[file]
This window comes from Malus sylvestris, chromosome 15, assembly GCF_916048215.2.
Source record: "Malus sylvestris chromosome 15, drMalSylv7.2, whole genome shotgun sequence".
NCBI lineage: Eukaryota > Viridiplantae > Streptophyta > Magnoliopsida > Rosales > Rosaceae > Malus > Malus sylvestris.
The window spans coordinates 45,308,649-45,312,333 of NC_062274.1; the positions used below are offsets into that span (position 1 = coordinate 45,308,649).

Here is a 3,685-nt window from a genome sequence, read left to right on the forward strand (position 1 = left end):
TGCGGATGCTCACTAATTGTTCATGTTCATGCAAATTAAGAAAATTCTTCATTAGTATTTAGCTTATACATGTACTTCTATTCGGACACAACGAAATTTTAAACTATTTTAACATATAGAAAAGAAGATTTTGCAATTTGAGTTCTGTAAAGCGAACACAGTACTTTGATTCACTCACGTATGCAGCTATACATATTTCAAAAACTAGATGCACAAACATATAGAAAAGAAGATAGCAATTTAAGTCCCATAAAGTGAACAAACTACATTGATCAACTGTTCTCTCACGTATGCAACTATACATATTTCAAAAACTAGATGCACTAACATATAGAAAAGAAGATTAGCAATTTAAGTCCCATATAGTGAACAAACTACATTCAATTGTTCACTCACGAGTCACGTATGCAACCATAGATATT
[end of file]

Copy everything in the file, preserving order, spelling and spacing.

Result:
This window comes from Malus sylvestris, chromosome 15, assembly GCF_916048215.2.
Source record: "Malus sylvestris chromosome 15, drMalSylv7.2, whole genome shotgun sequence".
NCBI lineage: Eukaryota > Viridiplantae > Streptophyta > Magnoliopsida > Rosales > Rosaceae > Malus > Malus sylvestris.
The window spans coordinates 45,308,649-45,312,333 of NC_062274.1; the positions used below are offsets into that span (position 1 = coordinate 45,308,649).

Here is a 3,685-nt window from a genome sequence, read left to right on the forward strand (position 1 = left end):
TGCGGATGCTCACTAATTGTTCATGTTCATGCAAATTAAGAAAATTCTTCATTAGTATTTAGCTTATACATGTACTTCTATTCGGACACAACGAAATTTTAAACTATTTTAACATATAGAAAAGAAGATTTTGCAATTTGAGTTCTGTAAAGCGAACACAGTACTTTGATTCACTCACGTATGCAGCTATACATATTTCAAAAACTAGATGCACAAACATATAGAAAAGAAGATAGCAATTTAAGTCCCATAAAGTGAACAAACTACATTGATCAACTGTTCTCTCACGTATGCAACTATACATATTTCAAAAACTAGATGCACTAACATATAGAAAAGAAGATTAGCAATTTAAGTCCCATATAGTGAACAAACTACATTCAATTGTTCACTCACGAGTCACGTATGCAACCATAGATATT